The Business of DevOps
DevOps is a unique discipline.
It is hard to define.
If you ask ten DevOps engineers how to define it, you will get ten different answers.
There are DevOps engineers who live and breathe Infrastructure as Code. But then there are DevOps engineers who hardly touch it.
Some of us know data science very well. Some of us know how to do application development.
“Jack of all trades” is a common term thrown around a lot in DevOps. And for this reason, a lot of people just don’t know what a DevOps engineer does because, frankly, we do almost anything.
However, there is one intersection in DevOps that I think is overlooked quite often, and I feel like it is the most important one. It is the intersection of business and technology.
Look at the DORA metrics: deployment frequency, lead time for changes, change failure rate, and mean time to recover. If you look deep enough, each one of these is actually a key performance indicator (KPI) for business.
Let’s dive into each.
Deployment Frequency measures how often the business delivers new functions or capabilities to end users. The business makes an “investment” by hiring developers to build applications that serve customers.
Each feature that a developer completes has a business value attached to it. That value could be revenue generating, revenue retaining, or cost reducing.
The faster a feature is shipped into production, the sooner the business gets a return on that investment.
To contextualize this, think about the effects of compound interest. A $10,000 investment at 6% annual return rate will yield $2 per day at the end of the first year. But after 30 years, it will make almost $10 per day; a 5x increase.
This illustrates the importance of capturing a return on investment as quickly as possible. The sooner it starts generating money, the faster the money will grow.
When a business ships a new feature, the goal is to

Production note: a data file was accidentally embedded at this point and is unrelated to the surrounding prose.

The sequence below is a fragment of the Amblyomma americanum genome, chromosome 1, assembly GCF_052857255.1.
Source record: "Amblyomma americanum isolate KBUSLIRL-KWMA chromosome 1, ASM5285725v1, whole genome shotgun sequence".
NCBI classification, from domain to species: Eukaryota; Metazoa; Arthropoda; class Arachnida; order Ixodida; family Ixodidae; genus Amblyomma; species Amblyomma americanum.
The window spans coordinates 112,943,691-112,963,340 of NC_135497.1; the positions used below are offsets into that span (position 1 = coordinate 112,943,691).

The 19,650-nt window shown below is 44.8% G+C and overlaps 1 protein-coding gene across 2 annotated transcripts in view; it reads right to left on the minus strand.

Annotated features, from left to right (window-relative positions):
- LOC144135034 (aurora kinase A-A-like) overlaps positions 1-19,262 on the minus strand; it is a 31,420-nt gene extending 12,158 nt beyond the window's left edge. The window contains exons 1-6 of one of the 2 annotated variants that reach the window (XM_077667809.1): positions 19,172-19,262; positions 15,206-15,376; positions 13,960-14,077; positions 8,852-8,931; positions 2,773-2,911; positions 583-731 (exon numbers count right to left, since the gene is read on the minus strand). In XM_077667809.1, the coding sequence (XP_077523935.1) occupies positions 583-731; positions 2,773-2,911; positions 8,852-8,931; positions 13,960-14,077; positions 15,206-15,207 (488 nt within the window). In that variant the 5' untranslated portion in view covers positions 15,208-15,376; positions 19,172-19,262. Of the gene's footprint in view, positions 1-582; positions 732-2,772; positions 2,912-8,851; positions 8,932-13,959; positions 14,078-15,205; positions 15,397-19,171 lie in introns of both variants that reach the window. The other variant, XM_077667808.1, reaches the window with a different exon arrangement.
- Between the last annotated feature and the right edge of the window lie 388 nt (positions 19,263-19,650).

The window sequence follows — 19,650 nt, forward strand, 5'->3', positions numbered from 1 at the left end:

- gain new users
- keep existing users
- upsell existing users
The more money the business makes, the more it can reinvest into its products to deliver more value to customers, which generates more money.
Speed is key.
Lead Time for Changes
Lead Time for Changes is another speed metric, but a different kind.
This measures how long it takes for the business to
- identify the need for a new feature
- articulate the new feature in technical terms
- queue the feature for development
- develop the feature
- ship the feature to production
From a business perspective, this measures how well the internal processes are working to capture, define, develop, and ship features.
But a change is not a feature. A feature could consist of dozens of changes. The lead time for change metric informs the business about the average time it takes to ship each change.
Just as with deployment frequency, the speed at which the business can complete this process directly affects the top line.
But lead time for changes also impacts the bottom line, or cost.
Think about it this way: each feature has a cost associated with it. Every product owner, developer, manager, and executive stakeholder has to participate in the feature realization process, from conception to birth. Every one of those meetings, emails, documents, false starts, external dependencies, and issue tracker updates costs the business money.
The longer it takes to develop a feature, the more costly it is to the business.
As an example, imagine it costs the business $10,000 to develop a feature they believe will attract more users. This means that the feature must generate more than $10,000 to be profitable and for the business to get a return on the investment. Now imagine that the feature is stuck in analysis paralysis. Several meetings take place to discuss the feature. Multiple developers are consulted. Multiple product owners provide feedback. All of a sudden, the cost of the feature has ballooned to $20,000. Now it will take the business twice as long to receive the return on the investment.